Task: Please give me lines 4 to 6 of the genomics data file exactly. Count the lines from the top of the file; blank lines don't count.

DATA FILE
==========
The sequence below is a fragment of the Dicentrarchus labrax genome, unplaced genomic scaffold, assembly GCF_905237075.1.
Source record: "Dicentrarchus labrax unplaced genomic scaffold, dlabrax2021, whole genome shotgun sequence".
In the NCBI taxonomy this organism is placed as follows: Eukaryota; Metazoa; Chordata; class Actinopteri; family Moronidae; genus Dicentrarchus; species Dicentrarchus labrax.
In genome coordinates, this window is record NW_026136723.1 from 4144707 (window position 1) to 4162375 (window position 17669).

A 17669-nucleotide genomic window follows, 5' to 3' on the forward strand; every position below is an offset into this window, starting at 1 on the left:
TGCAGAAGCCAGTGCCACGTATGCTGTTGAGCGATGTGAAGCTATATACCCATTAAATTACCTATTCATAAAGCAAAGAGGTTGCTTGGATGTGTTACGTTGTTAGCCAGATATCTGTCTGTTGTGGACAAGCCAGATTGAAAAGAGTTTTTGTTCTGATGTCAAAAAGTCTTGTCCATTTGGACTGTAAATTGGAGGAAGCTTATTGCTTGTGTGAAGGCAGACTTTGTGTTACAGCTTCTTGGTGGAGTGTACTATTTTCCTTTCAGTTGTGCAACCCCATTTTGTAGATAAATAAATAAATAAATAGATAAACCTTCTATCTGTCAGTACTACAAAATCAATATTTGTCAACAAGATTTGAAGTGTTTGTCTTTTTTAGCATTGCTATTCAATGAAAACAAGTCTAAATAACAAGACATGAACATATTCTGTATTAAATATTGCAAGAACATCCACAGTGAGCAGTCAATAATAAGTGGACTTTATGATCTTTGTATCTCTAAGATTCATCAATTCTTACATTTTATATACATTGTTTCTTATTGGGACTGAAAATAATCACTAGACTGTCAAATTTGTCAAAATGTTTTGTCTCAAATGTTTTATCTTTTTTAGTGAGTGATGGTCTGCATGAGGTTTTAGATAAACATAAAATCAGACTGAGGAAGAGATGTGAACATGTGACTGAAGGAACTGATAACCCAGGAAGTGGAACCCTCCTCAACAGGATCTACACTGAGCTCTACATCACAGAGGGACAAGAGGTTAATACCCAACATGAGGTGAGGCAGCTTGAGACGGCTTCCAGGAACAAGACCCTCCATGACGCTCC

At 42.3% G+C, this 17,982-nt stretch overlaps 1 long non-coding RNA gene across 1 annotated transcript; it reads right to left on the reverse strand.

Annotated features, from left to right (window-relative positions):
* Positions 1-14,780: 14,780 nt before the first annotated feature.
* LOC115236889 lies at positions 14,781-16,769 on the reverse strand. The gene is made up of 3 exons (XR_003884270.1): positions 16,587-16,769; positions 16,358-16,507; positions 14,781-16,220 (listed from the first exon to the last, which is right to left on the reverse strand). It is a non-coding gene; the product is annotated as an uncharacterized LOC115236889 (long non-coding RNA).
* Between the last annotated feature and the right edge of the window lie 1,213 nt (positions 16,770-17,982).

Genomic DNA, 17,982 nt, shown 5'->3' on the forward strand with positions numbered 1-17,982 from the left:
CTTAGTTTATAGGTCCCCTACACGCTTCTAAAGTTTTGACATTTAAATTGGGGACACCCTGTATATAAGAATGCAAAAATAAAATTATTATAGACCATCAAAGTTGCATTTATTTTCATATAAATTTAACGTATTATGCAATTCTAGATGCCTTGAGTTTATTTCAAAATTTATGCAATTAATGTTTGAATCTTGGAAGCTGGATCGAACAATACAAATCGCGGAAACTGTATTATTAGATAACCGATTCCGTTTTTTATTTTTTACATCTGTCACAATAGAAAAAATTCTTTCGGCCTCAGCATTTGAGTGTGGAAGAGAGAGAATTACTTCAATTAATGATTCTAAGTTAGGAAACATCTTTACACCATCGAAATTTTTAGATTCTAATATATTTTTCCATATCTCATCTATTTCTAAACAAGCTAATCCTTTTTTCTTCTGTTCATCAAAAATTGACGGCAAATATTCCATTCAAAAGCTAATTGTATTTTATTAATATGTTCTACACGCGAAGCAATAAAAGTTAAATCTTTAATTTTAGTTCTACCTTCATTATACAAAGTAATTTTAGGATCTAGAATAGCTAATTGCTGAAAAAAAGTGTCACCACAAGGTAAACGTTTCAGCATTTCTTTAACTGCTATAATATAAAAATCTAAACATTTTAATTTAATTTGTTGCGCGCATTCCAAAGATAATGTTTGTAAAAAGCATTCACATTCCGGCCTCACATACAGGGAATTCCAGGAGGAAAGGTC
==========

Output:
In genome coordinates, this window is record NW_026136723.1 from 4144707 (window position 1) to 4162375 (window position 17669).

A 17669-nucleotide genomic window follows, 5' to 3' on the forward strand; every position below is an offset into this window, starting at 1 on the left:
TGCAGAAGCCAGTGCCACGTATGCTGTTGAGCGATGTGAAGCTATATACCCATTAAATTACCTATTCATAAAGCAAAGAGGTTGCTTGGATGTGTTACGTTGTTAGCCAGATATCTGTCTGTTGTGGACAAGCCAGATTGAAAAGAGTTTTTGTTCTGATGTCAAAAAGTCTTGTCCATTTGGACTGTAAATTGGAGGAAGCTTATTGCTTGTGTGAAGGCAGACTTTGTGTTACAGCTTCTTGGTGGAGTGTACTATTTTCCTTTCAGTTGTGCAACCCCATTTTGTAGATAAATAAATAAATAAATAGATAAACCTTCTATCTGTCAGTACTACAAAATCAATATTTGTCAACAAGATTTGAAGTGTTTGTCTTTTTTAGCATTGCTATTCAATGAAAACAAGTCTAAATAACAAGACATGAACATATTCTGTATTAAATATTGCAAGAACATCCACAGTGAGCAGTCAATAATAAGTGGACTTTATGATCTTTGTATCTCTAAGATTCATCAATTCTTACATTTTATATACATTGTTTCTTATTGGGACTGAAAATAATCACTAGACTGTCAAATTTGTCAAAATGTTTTGTCTCAAATGTTTTATCTTTTTTAGTGAGTGATGGTCTGCATGAGGTTTTAGATAAACATAAAATCAGACTGAGGAAGAGATGTGAACATGTGACTGAAGGAACTGATAACCCAGGAAGTGGAACCCTCCTCAACAGGATCTACACTGAGCTCTACATCACAGAGGGACAAGAGGTTAATACCCAACATGAGGTGAGGCAGCTTGAGACGGCTTCCAGGAACAAGACCCTCCATGACGCTCC